January 8 - Februrary 13, 2015

Opening Reception| Thursday, January 8, 2015
6:00pm - 8:00pm
Gallery Talk: 5:30pm - 6:00pm


Bud Adams

Devin Balara

Jeffrey Boshart

Mary-Ellen Campbell

Ellen Cantor

Christine Casten

Marilyn Casto

Kunyoung Chang

Eliana Cristancho

Emily Dvorin

Wyn Flo

Julie Gautier-Downes

Faith Hagenhofer

Chad Harmon

Sandra Jane Heard

Jason Kenning

Adam Long

Karen Luckett

Saberah Malik

Kimber Mallett

Brandon Minniear

Carol Sogard

Will Ursprung

Doerte Weber

Billy Wenner

Rachel Yurkovich


There are many ways to talk about our relationship with our environment. The Art of Our Consumption invites artists to participate in this discussion using repurposed, recycled, salvaged, found, or sustainable materials in their creations. Whether through media, process, or theme, artwork should speak to our relationship with and impact on our environment - what and how we consume, conserve, destroy, create, etc.


Roscoe Wilson was born and raised in northern Indiana and southern Michigan. His environmental values were shaped in this mostly rural Mid-western setting. Growing up in this region enabled Roscoe to experience nature and discover an awareness that only a forest, lake, and field can offer. He went on to receive a B.A. (1997) from Wabash College in Indiana, a M.A. (1999) in Painting/Printmaking from Purdue University in West Lafayette Indiana, and a M.F.A (2002) from the University of Wisconsin – Madison where he furthered his interdisciplinary education by studying Printmaking, Sculptural Installation, and Painting. While at UW he was able to study the history of environmentalism and drew inspiration for his artwork from former Wisconsin residents and environmental pioneers like John Muir and Aldo Leopold. Roscoe is currently an Associate Professor of Art at Miami University Hamilton.  To view his work and for more information, visit


Materiality is crucial for the understanding of work related to the theme of consumption. This exhibition mirrors the manner in which we devour the world and ingest the objects and materials within our throw-away culture. Materials can speak volumes, just as a picture can speak a thousand words. Many of the artists in the exhibition chose to utilize found, discarded, and otherwise overlooked materials with a strong connection to sustainability, while others approached the theme by using imagery that connected with politics and narratives rather than a physicality.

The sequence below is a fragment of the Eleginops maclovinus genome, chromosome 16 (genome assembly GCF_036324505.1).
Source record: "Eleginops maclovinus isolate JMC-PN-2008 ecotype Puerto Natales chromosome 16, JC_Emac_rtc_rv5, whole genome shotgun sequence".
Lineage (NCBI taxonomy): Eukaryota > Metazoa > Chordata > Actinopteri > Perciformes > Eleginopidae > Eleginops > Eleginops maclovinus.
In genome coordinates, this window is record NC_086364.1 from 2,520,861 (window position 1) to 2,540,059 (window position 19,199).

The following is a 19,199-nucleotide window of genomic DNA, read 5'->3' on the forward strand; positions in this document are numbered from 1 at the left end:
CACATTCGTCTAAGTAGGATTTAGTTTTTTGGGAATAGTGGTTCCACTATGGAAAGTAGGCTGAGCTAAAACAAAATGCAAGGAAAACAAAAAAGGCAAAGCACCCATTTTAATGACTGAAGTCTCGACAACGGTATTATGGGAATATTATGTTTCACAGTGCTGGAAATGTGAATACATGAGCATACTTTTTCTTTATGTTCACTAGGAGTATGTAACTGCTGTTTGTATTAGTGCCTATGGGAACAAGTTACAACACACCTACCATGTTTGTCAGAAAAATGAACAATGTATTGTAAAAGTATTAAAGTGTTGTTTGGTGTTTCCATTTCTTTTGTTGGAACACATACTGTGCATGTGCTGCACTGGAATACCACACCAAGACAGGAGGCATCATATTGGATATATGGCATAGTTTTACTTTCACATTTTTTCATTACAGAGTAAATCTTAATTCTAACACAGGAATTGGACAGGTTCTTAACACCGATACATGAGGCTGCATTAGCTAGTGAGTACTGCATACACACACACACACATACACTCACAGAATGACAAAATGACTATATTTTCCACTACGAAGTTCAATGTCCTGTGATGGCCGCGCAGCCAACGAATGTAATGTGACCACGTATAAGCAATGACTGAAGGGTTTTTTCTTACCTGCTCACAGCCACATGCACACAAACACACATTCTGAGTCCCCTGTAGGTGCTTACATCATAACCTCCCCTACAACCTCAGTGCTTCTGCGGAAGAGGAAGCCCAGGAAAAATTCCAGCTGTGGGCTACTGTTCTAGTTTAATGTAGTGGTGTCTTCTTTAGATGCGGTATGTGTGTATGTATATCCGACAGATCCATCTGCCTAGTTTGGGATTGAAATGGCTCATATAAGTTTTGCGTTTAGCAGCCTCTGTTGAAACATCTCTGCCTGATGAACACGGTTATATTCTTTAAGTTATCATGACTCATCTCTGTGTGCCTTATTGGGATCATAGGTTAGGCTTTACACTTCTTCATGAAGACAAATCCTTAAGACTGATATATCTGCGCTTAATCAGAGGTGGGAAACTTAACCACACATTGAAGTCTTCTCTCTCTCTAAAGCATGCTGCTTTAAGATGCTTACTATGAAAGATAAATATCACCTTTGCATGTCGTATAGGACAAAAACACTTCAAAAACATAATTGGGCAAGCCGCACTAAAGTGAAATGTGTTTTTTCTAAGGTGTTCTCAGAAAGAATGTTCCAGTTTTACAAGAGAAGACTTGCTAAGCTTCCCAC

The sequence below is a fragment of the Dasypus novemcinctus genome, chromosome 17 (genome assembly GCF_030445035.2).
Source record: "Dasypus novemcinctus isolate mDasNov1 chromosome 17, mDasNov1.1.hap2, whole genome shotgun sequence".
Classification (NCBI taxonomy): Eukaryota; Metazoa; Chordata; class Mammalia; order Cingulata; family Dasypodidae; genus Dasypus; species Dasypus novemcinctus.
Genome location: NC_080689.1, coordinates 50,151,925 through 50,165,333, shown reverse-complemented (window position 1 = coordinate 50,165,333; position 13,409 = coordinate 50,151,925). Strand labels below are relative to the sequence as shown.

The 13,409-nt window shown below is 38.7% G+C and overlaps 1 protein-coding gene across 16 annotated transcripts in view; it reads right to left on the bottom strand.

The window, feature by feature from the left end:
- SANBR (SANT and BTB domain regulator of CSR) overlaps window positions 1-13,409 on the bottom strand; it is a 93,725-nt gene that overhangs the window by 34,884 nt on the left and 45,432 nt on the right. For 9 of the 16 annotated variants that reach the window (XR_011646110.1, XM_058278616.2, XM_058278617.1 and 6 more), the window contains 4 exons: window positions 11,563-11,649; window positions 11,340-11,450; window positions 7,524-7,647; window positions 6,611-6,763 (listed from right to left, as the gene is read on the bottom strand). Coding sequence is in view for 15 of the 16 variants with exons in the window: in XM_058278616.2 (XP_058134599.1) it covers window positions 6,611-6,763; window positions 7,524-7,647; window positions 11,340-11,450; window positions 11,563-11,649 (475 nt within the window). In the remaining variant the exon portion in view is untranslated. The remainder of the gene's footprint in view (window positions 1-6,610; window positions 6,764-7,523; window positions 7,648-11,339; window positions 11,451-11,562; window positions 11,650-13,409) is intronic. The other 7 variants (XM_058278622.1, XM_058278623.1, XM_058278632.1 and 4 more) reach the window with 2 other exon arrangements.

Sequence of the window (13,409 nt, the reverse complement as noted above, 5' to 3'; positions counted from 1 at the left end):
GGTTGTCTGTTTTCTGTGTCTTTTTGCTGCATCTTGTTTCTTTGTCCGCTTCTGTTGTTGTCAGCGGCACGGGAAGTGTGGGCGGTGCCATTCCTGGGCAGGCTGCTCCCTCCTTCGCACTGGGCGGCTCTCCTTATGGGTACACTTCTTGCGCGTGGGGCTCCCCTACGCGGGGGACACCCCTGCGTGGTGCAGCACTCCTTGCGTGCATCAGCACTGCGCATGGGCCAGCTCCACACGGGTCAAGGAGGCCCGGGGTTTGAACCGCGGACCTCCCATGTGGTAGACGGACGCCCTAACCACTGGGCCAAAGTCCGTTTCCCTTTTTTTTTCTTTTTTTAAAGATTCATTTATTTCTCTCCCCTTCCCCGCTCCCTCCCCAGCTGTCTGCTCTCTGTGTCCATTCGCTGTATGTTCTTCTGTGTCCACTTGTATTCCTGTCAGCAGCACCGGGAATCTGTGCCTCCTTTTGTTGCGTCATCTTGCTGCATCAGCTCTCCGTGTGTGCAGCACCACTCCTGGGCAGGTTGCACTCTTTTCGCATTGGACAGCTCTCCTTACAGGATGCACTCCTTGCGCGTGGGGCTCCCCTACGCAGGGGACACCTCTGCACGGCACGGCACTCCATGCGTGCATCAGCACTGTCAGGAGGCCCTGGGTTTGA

The current temperament within our society is one of progress at our own expense. We are urged to buy more, spend more, and use more so we can collectively bolster our economy and consume our way out of a hole, out of a recession. There is a powerful wave of suggestion, driven by advertisements, media, and economic pressures that cause us to believe that we are merely consumers, defined by the act of consumption. It is my firm belief that we as artists should push back against this wave in any blatant or subversive manner that we are able.

In a world where critiquing the act of consumption can be easy and pessimistic, some of the works in the exhibition celebrate the beauty behind consuming, rather than the ugliness. They expose the hidden necessities of consumption in a more optimistic and sometimes humorous manner. Many of these pieces also challenge our preconceived notions of beauty. They draw you in, to push you away. 

Thank you to the Foundry Art Centre. I sincerely appreciate the opportunity to be a part of this important exhibition process.